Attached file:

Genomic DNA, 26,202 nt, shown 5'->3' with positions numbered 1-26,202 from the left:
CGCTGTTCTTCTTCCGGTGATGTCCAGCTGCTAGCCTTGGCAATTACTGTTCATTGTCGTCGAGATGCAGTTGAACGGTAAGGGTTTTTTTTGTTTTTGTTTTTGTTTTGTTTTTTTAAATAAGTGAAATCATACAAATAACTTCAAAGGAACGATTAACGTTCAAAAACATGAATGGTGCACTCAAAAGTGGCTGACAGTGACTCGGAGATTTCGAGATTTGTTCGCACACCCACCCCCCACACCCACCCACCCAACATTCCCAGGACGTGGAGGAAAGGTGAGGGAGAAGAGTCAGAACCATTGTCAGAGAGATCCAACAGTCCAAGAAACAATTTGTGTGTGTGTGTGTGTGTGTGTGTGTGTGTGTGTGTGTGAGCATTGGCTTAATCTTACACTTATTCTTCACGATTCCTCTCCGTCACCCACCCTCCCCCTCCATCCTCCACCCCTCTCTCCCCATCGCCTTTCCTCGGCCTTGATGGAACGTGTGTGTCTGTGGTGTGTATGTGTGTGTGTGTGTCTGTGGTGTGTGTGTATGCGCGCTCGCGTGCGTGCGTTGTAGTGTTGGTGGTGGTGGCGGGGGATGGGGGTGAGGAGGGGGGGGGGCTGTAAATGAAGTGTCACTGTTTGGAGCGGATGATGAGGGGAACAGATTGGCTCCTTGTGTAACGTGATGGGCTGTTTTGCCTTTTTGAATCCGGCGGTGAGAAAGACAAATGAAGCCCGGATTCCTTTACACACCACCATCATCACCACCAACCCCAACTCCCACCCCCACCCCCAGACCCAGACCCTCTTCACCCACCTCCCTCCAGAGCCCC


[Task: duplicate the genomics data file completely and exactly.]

Genomic DNA, 26,202 nt, shown 5'->3' with positions numbered 1-26,202 from the left:
CGCTGTTCTTCTTCCGGTGATGTCCAGCTGCTAGCCTTGGCAATTACTGTTCATTGTCGTCGAGATGCAGTTGAACGGTAAGGGTTTTTTTTGTTTTTGTTTTTGTTTTGTTTTTTTAAATAAGTGAAATCATACAAATAACTTCAAAGGAACGATTAACGTTCAAAAACATGAATGGTGCACTCAAAAGTGGCTGACAGTGACTCGGAGATTTCGAGATTTGTTCGCACACCCACCCCCCACACCCACCCACCCAACATTCCCAGGACGTGGAGGAAAGGTGAGGGAGAAGAGTCAGAACCATTGTCAGAGAGATCCAACAGTCCAAGAAACAATTTGTGTGTGTGTGTGTGTGTGTGTGTGTGTGTGTGTGTGTGAGCATTGGCTTAATCTTACACTTATTCTTCACGATTCCTCTCCGTCACCCACCCTCCCCCTCCATCCTCCACCCCTCTCTCCCCATCGCCTTTCCTCGGCCTTGATGGAACGTGTGTGTCTGTGGTGTGTATGTGTGTGTGTGTGTCTGTGGTGTGTGTGTATGCGCGCTCGCGTGCGTGCGTTGTAGTGTTGGTGGTGGTGGCGGGGGATGGGGGTGAGGAGGGGGGGGGGCTGTAAATGAAGTGTCACTGTTTGGAGCGGATGATGAGGGGAACAGATTGGCTCCTTGTGTAACGTGATGGGCTGTTTTGCCTTTTTGAATCCGGCGGTGAGAAAGACAAATGAAGCCCGGATTCCTTTACACACCACCATCATCACCACCAACCCCAACTCCCACCCCCACCCCCAGACCCAGACCCTCTTCACCCACCTCCCTCCAGAGCCCC